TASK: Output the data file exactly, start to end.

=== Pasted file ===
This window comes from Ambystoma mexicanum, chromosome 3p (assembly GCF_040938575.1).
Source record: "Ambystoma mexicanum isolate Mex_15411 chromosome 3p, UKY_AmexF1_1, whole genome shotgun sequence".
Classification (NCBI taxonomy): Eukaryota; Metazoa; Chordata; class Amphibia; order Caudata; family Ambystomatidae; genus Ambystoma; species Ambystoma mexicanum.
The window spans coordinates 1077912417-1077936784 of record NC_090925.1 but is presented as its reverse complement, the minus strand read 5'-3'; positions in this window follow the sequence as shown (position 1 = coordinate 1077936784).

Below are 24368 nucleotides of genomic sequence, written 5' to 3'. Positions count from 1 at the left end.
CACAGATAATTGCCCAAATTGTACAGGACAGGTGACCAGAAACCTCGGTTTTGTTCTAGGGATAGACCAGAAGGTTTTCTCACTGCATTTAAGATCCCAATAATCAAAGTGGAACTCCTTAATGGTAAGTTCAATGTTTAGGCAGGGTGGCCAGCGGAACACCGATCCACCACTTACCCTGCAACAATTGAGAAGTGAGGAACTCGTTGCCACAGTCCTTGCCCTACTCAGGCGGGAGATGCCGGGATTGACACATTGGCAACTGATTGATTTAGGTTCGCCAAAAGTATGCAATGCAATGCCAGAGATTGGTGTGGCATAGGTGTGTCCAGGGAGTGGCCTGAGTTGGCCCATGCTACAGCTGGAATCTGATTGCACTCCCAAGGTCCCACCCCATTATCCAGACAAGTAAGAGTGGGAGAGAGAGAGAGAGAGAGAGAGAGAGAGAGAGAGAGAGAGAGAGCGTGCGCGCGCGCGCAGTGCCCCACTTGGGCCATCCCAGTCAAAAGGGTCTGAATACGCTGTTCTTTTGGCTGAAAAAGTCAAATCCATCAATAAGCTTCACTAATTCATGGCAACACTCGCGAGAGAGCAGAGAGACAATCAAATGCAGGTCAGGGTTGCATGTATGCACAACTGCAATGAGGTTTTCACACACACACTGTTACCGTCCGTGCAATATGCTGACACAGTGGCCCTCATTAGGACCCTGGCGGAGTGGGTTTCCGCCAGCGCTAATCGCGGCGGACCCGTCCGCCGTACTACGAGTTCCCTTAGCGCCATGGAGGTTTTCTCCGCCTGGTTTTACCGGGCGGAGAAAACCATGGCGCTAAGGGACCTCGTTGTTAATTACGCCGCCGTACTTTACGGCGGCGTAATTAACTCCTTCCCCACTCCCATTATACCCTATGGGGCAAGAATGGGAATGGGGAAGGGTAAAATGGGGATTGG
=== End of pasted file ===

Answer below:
This window comes from Ambystoma mexicanum, chromosome 3p (assembly GCF_040938575.1).
Source record: "Ambystoma mexicanum isolate Mex_15411 chromosome 3p, UKY_AmexF1_1, whole genome shotgun sequence".
Classification (NCBI taxonomy): Eukaryota; Metazoa; Chordata; class Amphibia; order Caudata; family Ambystomatidae; genus Ambystoma; species Ambystoma mexicanum.
The window spans coordinates 1077912417-1077936784 of record NC_090925.1 but is presented as its reverse complement, the minus strand read 5'-3'; positions in this window follow the sequence as shown (position 1 = coordinate 1077936784).

Below are 24368 nucleotides of genomic sequence, written 5' to 3'. Positions count from 1 at the left end.
CACAGATAATTGCCCAAATTGTACAGGACAGGTGACCAGAAACCTCGGTTTTGTTCTAGGGATAGACCAGAAGGTTTTCTCACTGCATTTAAGATCCCAATAATCAAAGTGGAACTCCTTAATGGTAAGTTCAATGTTTAGGCAGGGTGGCCAGCGGAACACCGATCCACCACTTACCCTGCAACAATTGAGAAGTGAGGAACTCGTTGCCACAGTCCTTGCCCTACTCAGGCGGGAGATGCCGGGATTGACACATTGGCAACTGATTGATTTAGGTTCGCCAAAAGTATGCAATGCAATGCCAGAGATTGGTGTGGCATAGGTGTGTCCAGGGAGTGGCCTGAGTTGGCCCATGCTACAGCTGGAATCTGATTGCACTCCCAAGGTCCCACCCCATTATCCAGACAAGTAAGAGTGGGAGAGAGAGAGAGAGAGAGAGAGAGAGAGAGAGAGAGAGAGAGAGCGTGCGCGCGCGCGCAGTGCCCCACTTGGGCCATCCCAGTCAAAAGGGTCTGAATACGCTGTTCTTTTGGCTGAAAAAGTCAAATCCATCAATAAGCTTCACTAATTCATGGCAACACTCGCGAGAGAGCAGAGAGACAATCAAATGCAGGTCAGGGTTGCATGTATGCACAACTGCAATGAGGTTTTCACACACACACTGTTACCGTCCGTGCAATATGCTGACACAGTGGCCCTCATTAGGACCCTGGCGGAGTGGGTTTCCGCCAGCGCTAATCGCGGCGGACCCGTCCGCCGTACTACGAGTTCCCTTAGCGCCATGGAGGTTTTCTCCGCCTGGTTTTACCGGGCGGAGAAAACCATGGCGCTAAGGGACCTCGTTGTTAATTACGCCGCCGTACTTTACGGCGGCGTAATTAACTCCTTCCCCACTCCCATTATACCCTATGGGGCAAGAATGGGAATGGGGAAGGGTAAAATGGGGATTGG